Pity the people who can do no more than ridicule. Pity the nation that pities itself.

The writer is Dawn’s resident editor in Lahore.

The views expressed by this writer and commenters below do not necessarily reflect the views and policies of the Dawn Media Group.

Comments (15) Closed

KKRoberts Aug 14, 2012 11:19am
If Rohingyas are a very sensitive issue, why Syria is not!!??
shiva sundar Aug 14, 2012 05:06am
have you heard the saying,what you sow is what you reap,so apt for pakistan.the nation was born in turmoil and by division of a soverign state,the lessons were not learnt and another nation was born.the saga continues,all the ills and all the good is caused by religion ,so you beleive,but humanity is biggest of all religions. the day this belief percolates amongst the masses,new crop will be sown and the harvest will be a sound nation by the people,of the people ,for the people. FOR YOUR SAKE AND NOT FOR GOD'S SAKE BE HUMANS FIRST.
Zeta Aug 14, 2012 05:36am
Excellent Article. I see Pakistanis are overly critical of themselves far beyond what you can call healthy criticism. We need to take pride of being Pakistan, IN being a citizen of Pakistan too while being analysing ourselves. We do have our flaws tell me which nation doesn't. If Nigerians are involved in massive internet scam, i dont see Nigerians condemning there selves every now and then. We need to correct ourselves and only inform others and not force your views upon others. Thats all
Sure Kant Aug 14, 2012 05:39am
"This will never happen since what may have once been foreign we have long adopted as our own." Profound. All these fundamentalists must introspect. Islam was once a "foreign" religion that the people of the subcontinent accepted, willingly or otherwise. Now we are trying to prove Pakistani Muslims have Arab ancestry!!! Why are subcontinental Muslims bowing to the "foreigner" Arabs, who consider us "lowly" and "Hindis"?
Someone Aug 14, 2012 05:58am
This piece seemingly started out just like the typical discourse that it talks about, taunting/ridiculing the other side. However, i do agree with your arguments. The real debate does get lost in the nuances. Which is a shame, many columns, even those by "so called" (perhaps I'm indulging in the sin as well) intellectuals starts out with wit and sarcasm. But then it also ends there! Adding nothing to the debate, just showing off how good they can be at ridiculing the opposing argument. Intellectual debates should be based on facts and arguments, they should not sound like men heckling in the square trying to gather a bigger crowd around them. Only by discussing and arguing over the problems we face, and hashing out possible solutions can we hope to tackle them. Sure arguments can get heated and passionate, but should always rely on reason. Rumi says - Raise your words, not voice. It is rain that grows flowers, not thunder.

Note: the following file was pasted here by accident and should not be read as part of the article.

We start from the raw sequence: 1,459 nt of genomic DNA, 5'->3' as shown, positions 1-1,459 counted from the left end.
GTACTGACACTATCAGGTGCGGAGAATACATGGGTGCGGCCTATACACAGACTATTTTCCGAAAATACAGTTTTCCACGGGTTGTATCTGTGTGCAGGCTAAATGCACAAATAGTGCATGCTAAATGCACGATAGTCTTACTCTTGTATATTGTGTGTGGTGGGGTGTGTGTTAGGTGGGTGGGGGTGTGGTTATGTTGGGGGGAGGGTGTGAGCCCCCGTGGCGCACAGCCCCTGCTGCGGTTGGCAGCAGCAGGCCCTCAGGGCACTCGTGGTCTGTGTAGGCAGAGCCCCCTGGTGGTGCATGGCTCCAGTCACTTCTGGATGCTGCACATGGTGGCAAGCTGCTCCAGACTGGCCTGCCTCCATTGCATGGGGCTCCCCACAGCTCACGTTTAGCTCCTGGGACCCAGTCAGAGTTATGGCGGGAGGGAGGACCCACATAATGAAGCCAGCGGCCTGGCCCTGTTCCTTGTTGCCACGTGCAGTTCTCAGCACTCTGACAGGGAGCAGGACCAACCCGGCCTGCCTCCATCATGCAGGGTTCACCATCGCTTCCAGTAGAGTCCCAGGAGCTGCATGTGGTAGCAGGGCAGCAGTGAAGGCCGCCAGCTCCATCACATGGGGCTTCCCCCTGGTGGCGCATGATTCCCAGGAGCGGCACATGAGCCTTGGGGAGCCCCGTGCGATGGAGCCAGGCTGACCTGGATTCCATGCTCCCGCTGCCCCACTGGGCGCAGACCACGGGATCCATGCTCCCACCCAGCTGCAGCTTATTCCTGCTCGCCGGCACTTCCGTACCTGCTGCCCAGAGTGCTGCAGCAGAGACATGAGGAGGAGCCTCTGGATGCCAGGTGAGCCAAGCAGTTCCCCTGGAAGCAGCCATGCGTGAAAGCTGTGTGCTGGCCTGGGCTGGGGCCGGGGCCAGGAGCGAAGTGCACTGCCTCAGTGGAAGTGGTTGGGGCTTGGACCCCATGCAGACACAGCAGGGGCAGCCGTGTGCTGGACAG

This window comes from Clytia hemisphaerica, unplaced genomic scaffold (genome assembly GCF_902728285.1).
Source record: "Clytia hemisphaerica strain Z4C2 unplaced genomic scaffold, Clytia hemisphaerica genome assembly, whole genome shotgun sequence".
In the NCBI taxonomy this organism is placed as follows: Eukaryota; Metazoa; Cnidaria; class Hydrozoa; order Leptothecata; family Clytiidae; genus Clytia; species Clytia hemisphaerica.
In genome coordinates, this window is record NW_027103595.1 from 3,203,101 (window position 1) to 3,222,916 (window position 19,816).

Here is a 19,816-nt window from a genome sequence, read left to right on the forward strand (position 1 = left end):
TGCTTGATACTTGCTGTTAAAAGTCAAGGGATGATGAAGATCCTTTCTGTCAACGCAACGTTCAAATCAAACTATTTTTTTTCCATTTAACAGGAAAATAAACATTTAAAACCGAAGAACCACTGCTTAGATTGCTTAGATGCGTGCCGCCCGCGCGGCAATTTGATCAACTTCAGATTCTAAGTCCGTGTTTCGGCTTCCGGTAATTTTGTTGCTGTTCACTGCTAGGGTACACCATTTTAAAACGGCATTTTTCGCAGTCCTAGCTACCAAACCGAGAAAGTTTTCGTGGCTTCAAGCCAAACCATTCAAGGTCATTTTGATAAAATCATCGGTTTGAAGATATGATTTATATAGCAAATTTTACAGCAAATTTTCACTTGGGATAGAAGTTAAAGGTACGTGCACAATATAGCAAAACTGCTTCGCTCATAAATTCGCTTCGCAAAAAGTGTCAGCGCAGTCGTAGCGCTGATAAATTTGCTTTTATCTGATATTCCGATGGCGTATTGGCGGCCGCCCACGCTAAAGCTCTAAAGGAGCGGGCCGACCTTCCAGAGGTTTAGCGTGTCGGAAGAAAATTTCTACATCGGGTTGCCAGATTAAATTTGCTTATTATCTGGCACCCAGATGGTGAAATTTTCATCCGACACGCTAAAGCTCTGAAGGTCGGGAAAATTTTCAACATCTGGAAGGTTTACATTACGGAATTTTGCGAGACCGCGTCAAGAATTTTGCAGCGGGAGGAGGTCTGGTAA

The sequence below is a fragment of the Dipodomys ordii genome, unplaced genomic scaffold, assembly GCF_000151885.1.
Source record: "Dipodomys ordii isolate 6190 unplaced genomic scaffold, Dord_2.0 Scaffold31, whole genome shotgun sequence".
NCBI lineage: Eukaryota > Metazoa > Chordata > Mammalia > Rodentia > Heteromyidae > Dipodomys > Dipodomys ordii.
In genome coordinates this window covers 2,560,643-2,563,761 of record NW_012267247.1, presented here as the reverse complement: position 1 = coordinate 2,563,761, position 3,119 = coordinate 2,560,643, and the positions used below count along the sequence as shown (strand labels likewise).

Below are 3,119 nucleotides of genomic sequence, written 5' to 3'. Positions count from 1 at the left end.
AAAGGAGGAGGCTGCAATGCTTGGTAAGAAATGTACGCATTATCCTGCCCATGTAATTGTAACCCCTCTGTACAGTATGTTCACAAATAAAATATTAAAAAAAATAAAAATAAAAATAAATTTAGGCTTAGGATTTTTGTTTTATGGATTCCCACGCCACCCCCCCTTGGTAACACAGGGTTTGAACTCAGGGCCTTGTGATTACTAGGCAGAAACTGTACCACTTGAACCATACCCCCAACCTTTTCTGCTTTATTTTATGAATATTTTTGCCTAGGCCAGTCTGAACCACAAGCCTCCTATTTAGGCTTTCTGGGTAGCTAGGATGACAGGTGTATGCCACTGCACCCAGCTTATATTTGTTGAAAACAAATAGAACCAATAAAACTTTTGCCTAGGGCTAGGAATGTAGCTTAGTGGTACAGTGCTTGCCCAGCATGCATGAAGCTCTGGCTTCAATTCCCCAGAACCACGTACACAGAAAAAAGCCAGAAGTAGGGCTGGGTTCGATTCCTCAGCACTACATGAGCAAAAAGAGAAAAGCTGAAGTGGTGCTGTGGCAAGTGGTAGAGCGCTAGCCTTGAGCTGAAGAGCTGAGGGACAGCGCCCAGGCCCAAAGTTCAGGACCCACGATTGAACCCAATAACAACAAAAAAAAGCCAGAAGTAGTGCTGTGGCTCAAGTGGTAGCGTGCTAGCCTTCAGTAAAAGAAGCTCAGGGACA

Falcon Aug 14, 2012 09:55am
Well you said it. I think every nation has its faults and Pakistan has very grave ones. But I haven't come across a nation that loathes itself so much. Most of us don't even realize that they don't have an ideological position of their own but are mere reactionaries and counter-reactionaries. We have to accept each other for who we are. That also means that we have to own our past, our present, and our future without blaming each other for the problems we are in. Nothing less will do.
Raoul Ciao Aug 14, 2012 07:56am
a debate b etween conservatives and liberals would be welcome Mr Rehman, though methinks your article smacks of "I tilt to conservatives". However in a nation where a liberal Governor is gunned down openly and there is lack of retribution against conservatively influenced murderers of ministers etc., it is a little far fethched. I think the current round has been soundly won by the conservatives in Pakistan. The liberals are just what they seem to be - mere spectator chatter classes, as the awaam is firmly sold on conservatism ddue to the strong cultural link between political Islam and religion and political workings in Pakistan today.
Gerry D'Cunha Aug 14, 2012 09:31am
I fully agree with your excellent thoughts to the Pakistani nation.
Cyrus Howell Aug 14, 2012 02:21pm
Everyone is inferior to the Arab.
amal Aug 14, 2012 04:00pm
Ali Sadozai Aug 14, 2012 04:04pm
mazhar Aug 14, 2012 07:10pm
Point about ridiculing every thing is good one. About water kit, it would have been some what useful to analyze if so called inventor was really trying to just use fraudulent methods to make money or it was their lack of knowledge which make them believe they had some thing worthwhile. They may not have fully comprehended laws of thermodynamics but it would still be worth while to fully analyze what they actually did, they said, they have spend quite a bit of time on it. Instead of ridiculing them real scientific analysis of their work would have been positive message to these Youngman and others would be inventors. All the scientist who were part of this story, both for and against were just trying to prove how big a scientist they are, i wonder what they have done in their carrier when they had billions of rupees in their budget. Mazhar
aaa Aug 14, 2012 09:51pm
really well said.
Syed Aug 15, 2012 12:23am
Ordinary Pakistanis are very hard working, if given proper direction through education and saved from mullaism they can put their country to a respectful position. The problem lies with our selfish semi literate leadership. Their hold is very stong, they have highjacked democracy. Unfortunately they are backed by West.
M. Khan Aug 15, 2012 08:45am
Simple: Double standards... If a Muslim kills Muslim, no problem; if a non-Muslims stares at Muslim, carve his eyes out! We have simply forgotten the true message of Islam: value of human life. God save us!